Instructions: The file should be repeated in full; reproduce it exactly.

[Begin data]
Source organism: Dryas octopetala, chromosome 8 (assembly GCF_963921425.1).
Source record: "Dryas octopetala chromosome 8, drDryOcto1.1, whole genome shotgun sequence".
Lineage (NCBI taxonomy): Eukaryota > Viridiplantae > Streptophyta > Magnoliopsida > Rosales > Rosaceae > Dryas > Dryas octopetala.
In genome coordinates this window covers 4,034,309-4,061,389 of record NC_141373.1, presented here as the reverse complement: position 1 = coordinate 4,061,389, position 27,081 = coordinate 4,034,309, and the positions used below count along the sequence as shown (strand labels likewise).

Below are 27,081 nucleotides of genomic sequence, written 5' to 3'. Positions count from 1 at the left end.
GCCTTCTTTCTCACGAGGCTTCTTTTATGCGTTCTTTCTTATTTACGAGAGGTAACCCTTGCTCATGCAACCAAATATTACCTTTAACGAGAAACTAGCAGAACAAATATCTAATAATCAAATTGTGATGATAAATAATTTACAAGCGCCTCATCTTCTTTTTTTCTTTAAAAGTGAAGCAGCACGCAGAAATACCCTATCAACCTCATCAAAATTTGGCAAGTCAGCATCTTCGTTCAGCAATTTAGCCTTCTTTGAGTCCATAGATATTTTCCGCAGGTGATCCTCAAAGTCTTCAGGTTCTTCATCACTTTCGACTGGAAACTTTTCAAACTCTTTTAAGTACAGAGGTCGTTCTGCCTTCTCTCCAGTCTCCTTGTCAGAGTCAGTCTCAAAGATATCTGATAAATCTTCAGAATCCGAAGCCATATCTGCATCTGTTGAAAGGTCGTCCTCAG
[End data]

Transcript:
Source organism: Dryas octopetala, chromosome 8 (assembly GCF_963921425.1).
Source record: "Dryas octopetala chromosome 8, drDryOcto1.1, whole genome shotgun sequence".
Lineage (NCBI taxonomy): Eukaryota > Viridiplantae > Streptophyta > Magnoliopsida > Rosales > Rosaceae > Dryas > Dryas octopetala.
In genome coordinates this window covers 4,034,309-4,061,389 of record NC_141373.1, presented here as the reverse complement: position 1 = coordinate 4,061,389, position 27,081 = coordinate 4,034,309, and the positions used below count along the sequence as shown (strand labels likewise).

Below are 27,081 nucleotides of genomic sequence, written 5' to 3'. Positions count from 1 at the left end.
GCCTTCTTTCTCACGAGGCTTCTTTTATGCGTTCTTTCTTATTTACGAGAGGTAACCCTTGCTCATGCAACCAAATATTACCTTTAACGAGAAACTAGCAGAACAAATATCTAATAATCAAATTGTGATGATAAATAATTTACAAGCGCCTCATCTTCTTTTTTTCTTTAAAAGTGAAGCAGCACGCAGAAATACCCTATCAACCTCATCAAAATTTGGCAAGTCAGCATCTTCGTTCAGCAATTTAGCCTTCTTTGAGTCCATAGATATTTTCCGCAGGTGATCCTCAAAGTCTTCAGGTTCTTCATCACTTTCGACTGGAAACTTTTCAAACTCTTTTAAGTACAGAGGTCGTTCTGCCTTCTCTCCAGTCTCCTTGTCAGAGTCAGTCTCAAAGATATCTGATAAATCTTCAGAATCCGAAGCCATATCTGCATCTGTTGAAAGGTCGTCCTCAG